Copper may offer housing to locals | SummitDaily.com
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Copper may offer housing to locals

SUMMIT COUNTY – The Ten Mile Planning Commission suggested changes to Copper Mountain Resort employee housing and parking guidelines at a meeting Thursday, opening the possibility of more county employee housing.

If the suggestions are implemented into the revised planned unit development (PUD) being proposed for the area, any rooms at the mountain’s EDGE building that went unfilled by Copper employees next season would become available to a county employee housing project. If further additional units were left over, they would be made available as short-term rentals.

Last year, Copper Mountain bought the vacated Club Med building at the resort for $8 million and converted it into the so-named EDGE employee housing building. It opened for ski season and offered residents amenities such as a meal plan, computer access and entertainment.



In addition to supporting the housing changes, various commissioners opposed a request for all employee housing parking to be located off-site. Various commissioners pointed to unnecessary inconvenience for employees under the proposed guidelines.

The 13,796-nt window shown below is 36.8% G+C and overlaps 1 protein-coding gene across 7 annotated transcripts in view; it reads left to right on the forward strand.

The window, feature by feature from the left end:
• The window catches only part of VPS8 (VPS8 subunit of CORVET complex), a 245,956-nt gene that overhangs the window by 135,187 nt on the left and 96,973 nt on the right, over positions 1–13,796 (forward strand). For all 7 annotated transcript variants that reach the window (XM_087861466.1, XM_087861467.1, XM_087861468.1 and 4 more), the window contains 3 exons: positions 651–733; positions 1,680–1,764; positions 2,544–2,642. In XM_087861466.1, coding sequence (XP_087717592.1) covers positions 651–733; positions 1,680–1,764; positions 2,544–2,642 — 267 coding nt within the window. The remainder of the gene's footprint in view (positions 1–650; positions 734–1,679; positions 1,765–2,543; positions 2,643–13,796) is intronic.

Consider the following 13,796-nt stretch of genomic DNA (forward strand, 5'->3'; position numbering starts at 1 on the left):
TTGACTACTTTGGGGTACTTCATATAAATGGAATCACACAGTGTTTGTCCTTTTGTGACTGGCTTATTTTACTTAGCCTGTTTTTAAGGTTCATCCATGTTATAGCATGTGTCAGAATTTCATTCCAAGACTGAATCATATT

Density at the site was also addressed, in discussions concerning one of the more complicated details of the plan – water. Copper Mountain’s current water rights provide for 635 acre feet of water, which can support only 2,151 development units without the creation of further efficiencies in those units.



The planning commission recommended a cap on density for no more than the amount 635 acre feet of water could support until additional water rights are secured.

“That’s a pretty serious cap,” said Chris Hawkins, manager of current county planning.

A proposal to secure an additional 96 acre-feet of water from the Wolford Mountain Reservoir has emerged in order to complete the additional units the developer desired, allowing for possible completion of the proposed 1,350 total additional units.

The PUD revision under consideration since the early part of 2002 is resort owner Intrawest Corp.’s plan to build out the resort to create critical mass and amenities at the resort.

“There’s so many unknowns in this, we should find out about them sooner or later,” Hawkins said. “We did take action on the water because, again, all these unknowns can pop up.”

The commission will hold a meeting at 5:30 p.m. July 24 in the Copper Mountain Chapel to discuss final amendments to the PUD. Hawkins said the text of the document will be finished and made publicly available by early August at latest.

The final commission’s public hearing on the topic is scheduled for Aug. 24.


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